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From: David Abrahams (dave_at_[hidden])
Date: 2004-11-11 17:08:53

"George van den Driessche" <grebe_at_[hidden]> writes:

>> > Once you've made that split, then you can add:
>> > (c) Expose the types to Lua using the objects created by (a).
>> > (d) Expose the types to <language-of-your-choice> using the objects
> created
>> > by (a).
>> > (e) Serialise the types, using results of (a).
>> This I have serious doubts about. What you'd expose for Python/Lua
>> binding would be an object's public interface: its abstraction. In
>> order to do serialization in that way, you'd likely have to expose an
>> object's guts: its implementation details.
> Yes, but in Boost.Python you're really saying two things for each type:
> (a) Here's my type's internal structure.

Emphatically no. In Boost.Python you describe a new Python type's
public interface. Its interface doesn't have to have any relationship
to that of the C++ type.

> (b) Here's how to present the internal structure to Python.
> I think this fact is slightly disguised because the two steps are both
> performed by the def() function.

Believe me, I understand that there are two things happening there,
and the Langbinding project aims to separate those two things. But
when doing language binding you are definitely *not* describing
internal structure. The two things are:

  i. Describe the external interface to the new type.
  ii. Turn that interface description into an actual Python type.

> But the fact that it takes
> pointers-to-members is a giveaway.

The fact that you are generally binding member functions (and only
public ones) is also a dead giveaway. What Rene said may be true
(that most types can be serialized and reconstructed through their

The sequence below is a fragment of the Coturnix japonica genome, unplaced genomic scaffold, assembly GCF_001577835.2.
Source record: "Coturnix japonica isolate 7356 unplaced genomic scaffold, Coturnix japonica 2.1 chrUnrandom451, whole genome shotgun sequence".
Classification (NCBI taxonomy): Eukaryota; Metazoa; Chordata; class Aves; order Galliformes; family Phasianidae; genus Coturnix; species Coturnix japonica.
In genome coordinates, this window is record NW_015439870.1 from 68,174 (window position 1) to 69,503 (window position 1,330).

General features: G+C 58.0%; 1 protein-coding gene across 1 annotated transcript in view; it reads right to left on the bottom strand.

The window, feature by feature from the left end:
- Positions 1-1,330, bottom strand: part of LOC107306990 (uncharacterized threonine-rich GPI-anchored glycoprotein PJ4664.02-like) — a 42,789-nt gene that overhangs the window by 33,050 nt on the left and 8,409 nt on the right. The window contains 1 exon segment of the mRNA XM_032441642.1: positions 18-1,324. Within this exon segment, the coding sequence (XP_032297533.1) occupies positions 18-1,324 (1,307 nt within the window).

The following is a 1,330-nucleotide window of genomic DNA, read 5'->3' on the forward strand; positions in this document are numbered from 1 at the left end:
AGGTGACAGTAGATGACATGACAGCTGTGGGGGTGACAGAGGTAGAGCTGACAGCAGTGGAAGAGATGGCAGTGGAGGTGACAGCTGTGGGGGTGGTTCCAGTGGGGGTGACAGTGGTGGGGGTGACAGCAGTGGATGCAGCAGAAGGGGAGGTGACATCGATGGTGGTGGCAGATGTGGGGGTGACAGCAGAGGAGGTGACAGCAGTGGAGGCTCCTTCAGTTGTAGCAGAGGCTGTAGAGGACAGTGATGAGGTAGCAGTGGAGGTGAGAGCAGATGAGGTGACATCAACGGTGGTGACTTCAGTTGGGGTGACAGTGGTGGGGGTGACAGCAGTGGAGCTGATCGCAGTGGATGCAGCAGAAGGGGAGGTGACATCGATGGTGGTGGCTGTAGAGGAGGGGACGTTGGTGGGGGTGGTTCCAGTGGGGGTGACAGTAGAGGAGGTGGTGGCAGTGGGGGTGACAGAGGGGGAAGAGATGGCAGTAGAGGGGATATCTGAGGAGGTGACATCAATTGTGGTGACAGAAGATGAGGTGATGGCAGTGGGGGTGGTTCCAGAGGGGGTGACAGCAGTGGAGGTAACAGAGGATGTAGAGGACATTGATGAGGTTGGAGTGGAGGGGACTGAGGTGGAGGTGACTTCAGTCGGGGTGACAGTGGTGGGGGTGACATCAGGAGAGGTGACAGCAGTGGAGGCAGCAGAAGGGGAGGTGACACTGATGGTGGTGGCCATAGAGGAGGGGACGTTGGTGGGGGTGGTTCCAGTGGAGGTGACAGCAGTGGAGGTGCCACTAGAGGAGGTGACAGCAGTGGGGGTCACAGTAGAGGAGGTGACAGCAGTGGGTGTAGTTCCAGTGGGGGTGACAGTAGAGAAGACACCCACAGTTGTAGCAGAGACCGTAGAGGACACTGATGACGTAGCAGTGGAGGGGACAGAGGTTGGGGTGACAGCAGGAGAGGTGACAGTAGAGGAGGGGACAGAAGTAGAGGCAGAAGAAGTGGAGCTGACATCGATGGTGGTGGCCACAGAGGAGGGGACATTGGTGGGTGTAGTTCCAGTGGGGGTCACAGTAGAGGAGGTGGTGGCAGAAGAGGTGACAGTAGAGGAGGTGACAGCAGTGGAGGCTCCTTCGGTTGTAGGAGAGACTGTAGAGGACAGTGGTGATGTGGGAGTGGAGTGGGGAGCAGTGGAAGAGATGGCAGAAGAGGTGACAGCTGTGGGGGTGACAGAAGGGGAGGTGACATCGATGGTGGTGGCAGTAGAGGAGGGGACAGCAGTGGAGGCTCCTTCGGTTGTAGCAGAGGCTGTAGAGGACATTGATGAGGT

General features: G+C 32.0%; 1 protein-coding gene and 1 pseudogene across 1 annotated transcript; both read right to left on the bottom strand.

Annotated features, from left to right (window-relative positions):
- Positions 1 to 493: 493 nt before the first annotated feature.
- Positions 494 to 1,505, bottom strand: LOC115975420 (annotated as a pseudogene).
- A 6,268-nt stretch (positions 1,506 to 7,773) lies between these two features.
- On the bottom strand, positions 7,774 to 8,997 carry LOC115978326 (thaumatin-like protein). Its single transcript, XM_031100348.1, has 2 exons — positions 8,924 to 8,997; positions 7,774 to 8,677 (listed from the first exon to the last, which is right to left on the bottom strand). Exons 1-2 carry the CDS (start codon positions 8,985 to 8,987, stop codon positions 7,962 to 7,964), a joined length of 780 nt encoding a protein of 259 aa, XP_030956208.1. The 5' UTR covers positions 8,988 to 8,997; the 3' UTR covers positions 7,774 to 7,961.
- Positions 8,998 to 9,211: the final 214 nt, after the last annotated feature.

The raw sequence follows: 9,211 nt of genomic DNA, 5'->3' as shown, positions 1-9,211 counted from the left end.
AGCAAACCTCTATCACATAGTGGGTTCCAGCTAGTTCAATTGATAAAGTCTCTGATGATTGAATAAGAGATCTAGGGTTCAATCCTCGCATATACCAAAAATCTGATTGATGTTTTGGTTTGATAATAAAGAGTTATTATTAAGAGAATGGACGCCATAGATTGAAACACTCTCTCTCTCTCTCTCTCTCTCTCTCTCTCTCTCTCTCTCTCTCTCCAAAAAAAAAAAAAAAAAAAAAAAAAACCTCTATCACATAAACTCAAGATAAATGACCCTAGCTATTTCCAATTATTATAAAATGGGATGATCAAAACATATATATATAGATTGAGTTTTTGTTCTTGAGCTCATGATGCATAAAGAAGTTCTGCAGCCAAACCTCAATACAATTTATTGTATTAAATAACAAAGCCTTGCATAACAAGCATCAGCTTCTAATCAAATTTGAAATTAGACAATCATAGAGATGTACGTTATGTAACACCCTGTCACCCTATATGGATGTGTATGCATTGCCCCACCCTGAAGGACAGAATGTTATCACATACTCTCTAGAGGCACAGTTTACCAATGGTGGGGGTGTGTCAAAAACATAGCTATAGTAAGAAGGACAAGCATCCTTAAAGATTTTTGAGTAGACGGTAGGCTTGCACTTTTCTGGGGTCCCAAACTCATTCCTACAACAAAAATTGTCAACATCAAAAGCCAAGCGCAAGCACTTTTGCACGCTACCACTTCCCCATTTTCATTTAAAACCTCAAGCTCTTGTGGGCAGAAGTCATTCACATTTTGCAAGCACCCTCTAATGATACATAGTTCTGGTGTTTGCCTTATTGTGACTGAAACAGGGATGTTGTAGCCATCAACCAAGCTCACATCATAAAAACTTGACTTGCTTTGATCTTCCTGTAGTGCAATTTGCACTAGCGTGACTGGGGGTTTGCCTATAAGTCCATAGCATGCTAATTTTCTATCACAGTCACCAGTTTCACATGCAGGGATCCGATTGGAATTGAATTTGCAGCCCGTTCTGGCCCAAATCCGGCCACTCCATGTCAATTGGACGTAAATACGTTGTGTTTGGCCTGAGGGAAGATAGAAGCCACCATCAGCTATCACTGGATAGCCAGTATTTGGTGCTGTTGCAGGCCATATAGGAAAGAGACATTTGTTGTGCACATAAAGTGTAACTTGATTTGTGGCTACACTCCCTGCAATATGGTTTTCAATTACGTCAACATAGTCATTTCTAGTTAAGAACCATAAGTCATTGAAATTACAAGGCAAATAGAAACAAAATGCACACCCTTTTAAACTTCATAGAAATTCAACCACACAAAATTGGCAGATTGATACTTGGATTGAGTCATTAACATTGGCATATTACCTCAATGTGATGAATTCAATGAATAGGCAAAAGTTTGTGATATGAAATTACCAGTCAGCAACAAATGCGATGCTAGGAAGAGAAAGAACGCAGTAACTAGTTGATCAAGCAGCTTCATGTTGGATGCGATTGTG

public interface), but it's not a foregone conclusion.

> Part (b) here corresponds to the extra
> data that you attach to exposed members, such as return_internal_reference.
> In a serialisation library, you're saying two things too:
> (a) Here's my type's internal structure.
> (b) Here's how to write the structure to a file, and read it back.
> In fact, if your classes are appropriately exposed to Python, you could just
> pickle them in Python and you'd be done.

*If* they expose enough information to be picklable. >>> And note
that Boost.Python has explicit support for pickling, which rather
strongly hints that the information you supply it for ordinary class
wrapping is usually not sufficient for serialization. <<<

> Maybe it would help to describe how I arrived at the idea I'm
> suggesting.

No offense, but probably not; you're not the first one to think that
the ideas behind Boost.Python could be used to build a generalized
reflection library. If you search this mailing list's history and
that of the Python C++-sig I think you'll find some other
conversations along these lines. It's a fine idea; I just have a
hard time believing that the information you need to expose for
serialization is normally the same as what you need to expose for
language binding. Maybe the same front-end interface code can be
used to do the exposing, but whatever the user writes for one is not
going to magically work for the other.

Dave Abrahams
Boost Consulting

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